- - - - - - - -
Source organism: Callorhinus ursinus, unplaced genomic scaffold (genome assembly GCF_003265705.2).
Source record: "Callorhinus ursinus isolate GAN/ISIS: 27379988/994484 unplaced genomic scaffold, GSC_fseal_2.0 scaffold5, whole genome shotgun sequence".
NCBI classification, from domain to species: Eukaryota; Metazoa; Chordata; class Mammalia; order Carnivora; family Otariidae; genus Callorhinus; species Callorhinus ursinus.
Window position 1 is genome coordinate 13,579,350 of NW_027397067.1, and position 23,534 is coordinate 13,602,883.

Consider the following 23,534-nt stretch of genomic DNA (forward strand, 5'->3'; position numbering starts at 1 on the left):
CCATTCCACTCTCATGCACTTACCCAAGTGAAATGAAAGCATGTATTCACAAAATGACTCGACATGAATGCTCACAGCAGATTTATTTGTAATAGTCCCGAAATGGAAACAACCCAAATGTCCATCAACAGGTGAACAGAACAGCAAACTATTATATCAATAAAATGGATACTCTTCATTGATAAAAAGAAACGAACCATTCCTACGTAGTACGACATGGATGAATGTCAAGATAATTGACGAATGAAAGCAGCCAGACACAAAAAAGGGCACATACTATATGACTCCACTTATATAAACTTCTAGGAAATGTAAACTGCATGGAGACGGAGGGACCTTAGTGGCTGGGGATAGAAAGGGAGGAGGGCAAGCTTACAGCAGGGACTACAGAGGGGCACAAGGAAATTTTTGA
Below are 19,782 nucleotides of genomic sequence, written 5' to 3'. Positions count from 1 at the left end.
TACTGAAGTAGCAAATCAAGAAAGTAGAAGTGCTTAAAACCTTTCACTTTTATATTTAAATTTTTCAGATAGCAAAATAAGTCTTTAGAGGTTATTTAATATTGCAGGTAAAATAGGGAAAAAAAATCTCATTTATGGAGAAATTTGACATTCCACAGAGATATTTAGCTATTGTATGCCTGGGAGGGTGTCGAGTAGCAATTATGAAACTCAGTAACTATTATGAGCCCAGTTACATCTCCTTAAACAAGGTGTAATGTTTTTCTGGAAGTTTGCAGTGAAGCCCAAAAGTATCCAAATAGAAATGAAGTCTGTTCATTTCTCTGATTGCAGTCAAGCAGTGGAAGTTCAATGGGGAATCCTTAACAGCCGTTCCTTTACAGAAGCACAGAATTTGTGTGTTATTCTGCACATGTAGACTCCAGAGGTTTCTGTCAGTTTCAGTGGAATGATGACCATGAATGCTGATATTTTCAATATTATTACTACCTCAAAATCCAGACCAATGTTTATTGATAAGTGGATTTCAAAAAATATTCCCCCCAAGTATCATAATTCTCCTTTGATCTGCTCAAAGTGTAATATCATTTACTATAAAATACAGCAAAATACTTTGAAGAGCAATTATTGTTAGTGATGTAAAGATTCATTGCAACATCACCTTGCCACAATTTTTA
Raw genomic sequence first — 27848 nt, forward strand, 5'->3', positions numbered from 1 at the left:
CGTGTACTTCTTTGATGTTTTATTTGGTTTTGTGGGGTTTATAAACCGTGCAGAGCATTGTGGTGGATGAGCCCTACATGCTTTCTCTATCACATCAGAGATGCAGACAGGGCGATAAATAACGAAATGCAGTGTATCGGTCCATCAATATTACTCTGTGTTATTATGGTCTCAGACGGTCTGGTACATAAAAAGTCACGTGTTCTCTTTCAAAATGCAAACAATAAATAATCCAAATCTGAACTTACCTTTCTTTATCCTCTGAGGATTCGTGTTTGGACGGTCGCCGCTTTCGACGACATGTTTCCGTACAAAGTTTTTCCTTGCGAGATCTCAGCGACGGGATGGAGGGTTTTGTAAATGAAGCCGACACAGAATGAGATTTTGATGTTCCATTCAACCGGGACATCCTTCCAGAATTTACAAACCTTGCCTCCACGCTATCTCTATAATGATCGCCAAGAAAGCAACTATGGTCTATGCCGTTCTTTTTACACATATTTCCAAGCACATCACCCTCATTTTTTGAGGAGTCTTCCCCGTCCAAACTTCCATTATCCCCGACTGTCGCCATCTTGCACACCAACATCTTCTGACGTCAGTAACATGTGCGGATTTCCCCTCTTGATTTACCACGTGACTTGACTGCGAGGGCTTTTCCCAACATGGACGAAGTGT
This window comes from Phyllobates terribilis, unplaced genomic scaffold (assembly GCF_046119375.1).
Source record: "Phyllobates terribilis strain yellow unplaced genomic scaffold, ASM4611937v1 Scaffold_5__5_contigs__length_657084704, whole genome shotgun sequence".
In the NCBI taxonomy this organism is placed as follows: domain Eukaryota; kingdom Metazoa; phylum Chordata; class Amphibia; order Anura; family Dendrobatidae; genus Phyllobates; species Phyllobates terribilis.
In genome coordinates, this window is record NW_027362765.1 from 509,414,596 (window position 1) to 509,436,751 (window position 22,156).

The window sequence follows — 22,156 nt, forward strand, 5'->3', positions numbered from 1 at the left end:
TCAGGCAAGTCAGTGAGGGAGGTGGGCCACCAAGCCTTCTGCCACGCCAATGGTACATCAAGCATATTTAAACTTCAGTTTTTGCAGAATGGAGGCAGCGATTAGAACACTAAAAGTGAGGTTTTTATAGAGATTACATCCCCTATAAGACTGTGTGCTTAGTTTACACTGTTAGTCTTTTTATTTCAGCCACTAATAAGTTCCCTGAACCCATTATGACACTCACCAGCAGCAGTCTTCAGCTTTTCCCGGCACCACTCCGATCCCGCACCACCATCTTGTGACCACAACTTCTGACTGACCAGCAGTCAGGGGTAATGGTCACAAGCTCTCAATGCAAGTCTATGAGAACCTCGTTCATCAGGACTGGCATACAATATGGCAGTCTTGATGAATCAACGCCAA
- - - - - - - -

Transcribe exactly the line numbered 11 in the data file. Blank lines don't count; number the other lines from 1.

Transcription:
This window comes from Phyllobates terribilis, unplaced genomic scaffold (assembly GCF_046119375.1).